RECONFIGURATION: Cardiac services in Manchester should be consolidated on one hospital site and several other specialities organised as “single services”, according to the initial findings of an independent review.

A review of the city’s three main hospital sites, led by former trust chief executive Sir Jonathan Michael, has estimated that recurrent savings of up to £29m can be made by reorganising eight service areas.



Source: Alamy

Radiology services currently operate independently on each site

It has suggested that obstetrics, critical care and paediatric care should be consolidated on fewer sites. The review was published by Manchester’s health and wellbeing board ahead of a meeting next week.

Groups of clinicians from Central Manchester University Hospitals Foundation Trust, University Hospital of South Manchester FT and North Manchester General Hospital – part of Pennine Acute Hospitals Trust – were asked to draft proposed service models in each specialty, with support from consultancy firm McKinsey.

Eight care models have been put forward for further discussion, though the locations of each service were not considered.

Proposed care reforms for Manchester

  • Cardiology – shared clinical staff, pathways and protocols, with a long term ambition to provide cardiac surgery from a single site. Services currently delivered across three sites, with UHSM and CMFT providing tertiary cardiac surgery. Estimated savings: £5m-£6m.
  • Secondary paediatrics – shared clinical staff, pathways and protocols, and potential for one inpatient unit and two assessment units. Services currently provided at three sites. Estimated savings: £4m.
  • Maternity – shared clinical staff, pathways and protocols, and potential centralising of “high risk” care. Obstetrics is currently provided on three sites. Estimated savings: £5m-£10m.
  • Critical care – shared clinical staff, pathways and protocols, and potential for services to be consolidated on two sites. All levels of critical care currently delivered on three sites. Estimated savings: £2m.
  • Inpatient infectious diseases care – new “hub and spoke” model including a single inpatient unit. Inpatient beds currently at North Manchester and UHSM. Estimated savings: £0.5m.
  • Radiology – shared clinical staff for on-call rotas and routine scanning, and differentiated sites for vascular and a hub model for complex reporting. Radiology services currently operate independently on each site. Estimated savings: £1m-£2m.
  • Respiratory – shared clinical pathways and protocols and a ‘hub and spoke’ model for complex care. Inpatient and outpatient services are currently provided at the three separate sites but some complex care centralised at UHSM. Estimated savings: £3m
  • Rheumatology – shared clinical staff, pathways and protocols. Services currently provided at three sites. Estimated savings: £1m.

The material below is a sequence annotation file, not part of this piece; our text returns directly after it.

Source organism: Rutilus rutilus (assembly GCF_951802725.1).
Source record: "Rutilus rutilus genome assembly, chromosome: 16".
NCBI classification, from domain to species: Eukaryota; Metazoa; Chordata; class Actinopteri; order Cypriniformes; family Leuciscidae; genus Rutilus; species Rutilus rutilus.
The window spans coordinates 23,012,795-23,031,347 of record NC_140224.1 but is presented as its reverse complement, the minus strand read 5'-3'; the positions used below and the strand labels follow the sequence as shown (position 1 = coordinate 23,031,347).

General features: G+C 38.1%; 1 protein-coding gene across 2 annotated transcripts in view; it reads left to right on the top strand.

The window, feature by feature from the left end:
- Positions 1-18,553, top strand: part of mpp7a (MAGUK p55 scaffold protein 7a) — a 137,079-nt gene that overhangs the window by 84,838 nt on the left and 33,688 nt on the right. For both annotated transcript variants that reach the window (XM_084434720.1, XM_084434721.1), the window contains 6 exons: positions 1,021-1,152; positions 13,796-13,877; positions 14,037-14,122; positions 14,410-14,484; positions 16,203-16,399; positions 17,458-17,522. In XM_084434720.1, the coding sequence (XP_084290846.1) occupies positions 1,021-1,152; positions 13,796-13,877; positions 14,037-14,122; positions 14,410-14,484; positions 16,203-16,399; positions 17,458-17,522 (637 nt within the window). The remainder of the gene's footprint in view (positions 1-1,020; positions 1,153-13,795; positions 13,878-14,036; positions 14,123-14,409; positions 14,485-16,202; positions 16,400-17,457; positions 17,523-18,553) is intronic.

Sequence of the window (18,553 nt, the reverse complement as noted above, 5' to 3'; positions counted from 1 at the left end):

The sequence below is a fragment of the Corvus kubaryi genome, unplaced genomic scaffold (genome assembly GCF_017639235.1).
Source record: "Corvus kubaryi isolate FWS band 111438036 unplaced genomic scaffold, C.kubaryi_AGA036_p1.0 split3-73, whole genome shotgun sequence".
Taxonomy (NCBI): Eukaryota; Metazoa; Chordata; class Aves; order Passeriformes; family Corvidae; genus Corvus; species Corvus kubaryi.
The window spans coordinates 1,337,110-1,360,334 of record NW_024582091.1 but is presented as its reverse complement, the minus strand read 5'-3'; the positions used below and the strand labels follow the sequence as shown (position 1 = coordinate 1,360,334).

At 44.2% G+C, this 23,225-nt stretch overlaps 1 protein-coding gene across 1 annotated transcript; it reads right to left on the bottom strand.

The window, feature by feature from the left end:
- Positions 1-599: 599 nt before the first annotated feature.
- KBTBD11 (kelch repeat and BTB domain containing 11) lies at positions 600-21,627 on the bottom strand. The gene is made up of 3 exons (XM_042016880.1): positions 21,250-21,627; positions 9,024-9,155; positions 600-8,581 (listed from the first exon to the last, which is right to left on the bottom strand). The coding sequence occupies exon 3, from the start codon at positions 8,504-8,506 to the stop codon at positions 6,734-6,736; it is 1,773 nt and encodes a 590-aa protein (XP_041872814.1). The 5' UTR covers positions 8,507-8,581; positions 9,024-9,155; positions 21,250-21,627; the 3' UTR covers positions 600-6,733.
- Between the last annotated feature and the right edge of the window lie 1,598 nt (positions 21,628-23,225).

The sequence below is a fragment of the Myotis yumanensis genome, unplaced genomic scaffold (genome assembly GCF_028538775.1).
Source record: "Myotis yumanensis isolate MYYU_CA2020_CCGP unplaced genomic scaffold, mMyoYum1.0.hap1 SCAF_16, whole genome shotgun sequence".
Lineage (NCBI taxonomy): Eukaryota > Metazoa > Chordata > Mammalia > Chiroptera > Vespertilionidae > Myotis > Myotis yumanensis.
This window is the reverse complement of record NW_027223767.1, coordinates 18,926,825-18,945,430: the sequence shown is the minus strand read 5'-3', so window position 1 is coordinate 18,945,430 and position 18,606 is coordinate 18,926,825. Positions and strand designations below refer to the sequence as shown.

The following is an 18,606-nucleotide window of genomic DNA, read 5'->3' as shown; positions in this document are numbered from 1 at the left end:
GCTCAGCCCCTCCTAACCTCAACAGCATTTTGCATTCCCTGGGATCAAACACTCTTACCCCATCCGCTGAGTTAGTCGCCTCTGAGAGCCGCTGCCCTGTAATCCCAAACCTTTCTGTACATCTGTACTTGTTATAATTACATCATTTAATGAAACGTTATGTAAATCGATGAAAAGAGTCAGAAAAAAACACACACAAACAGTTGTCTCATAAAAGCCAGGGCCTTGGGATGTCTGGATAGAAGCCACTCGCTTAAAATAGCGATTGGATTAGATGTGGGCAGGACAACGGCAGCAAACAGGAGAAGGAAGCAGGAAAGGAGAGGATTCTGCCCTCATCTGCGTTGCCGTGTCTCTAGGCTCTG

HSJ has seen an internal document suggesting the chief executives of the three providers are set to publicly welcome the review’s findings.

The review had created a potential difficulty for Pennine Acute, which was progressing its own transformation plans involving North Manchester General Hospital. There appeared to be friction between trust chief executive Gillian Fairfield and council leaders over the plans last year.

However, it was announced suddenly in February that Dr Fairfield was going on secondment to Brighton and Sussex University Hospitals Trust. Sir David Dalton, chief executive of Salford Royal FT, has taken over on an interim basis.

Sir Jonathan was appointed after commissioners threatened to tender services if the trusts could not agree plans to remove duplication of services in the city.

He said in his introduction to the review: “However, much I respect the organisations and individuals providing care for patients from these hospitals, I do not believe that existing arrangement for hospital services in the city of Manchester serves the best interests of the population.

“The different hospitals have different mixes of specialist and general services, different priorities and different ways of working. This has led to duplication, indeed triplication in some services, variations in clinical outcomes, variation in patient experience and access to services. There is inefficiency and waste due to duplication and all hospitals are experiencing recruitment difficulties in shortage clinical staff groups.”

He has recommended that discussions continue on the eight specialties while plans are drawn up for other service lines, including surgical oncology. The review will move into a second stage looking at potential governance and organisational changes at the three trusts.

The providers are already implementing “single services” for emergency care, following a major consultation process that concluded last year.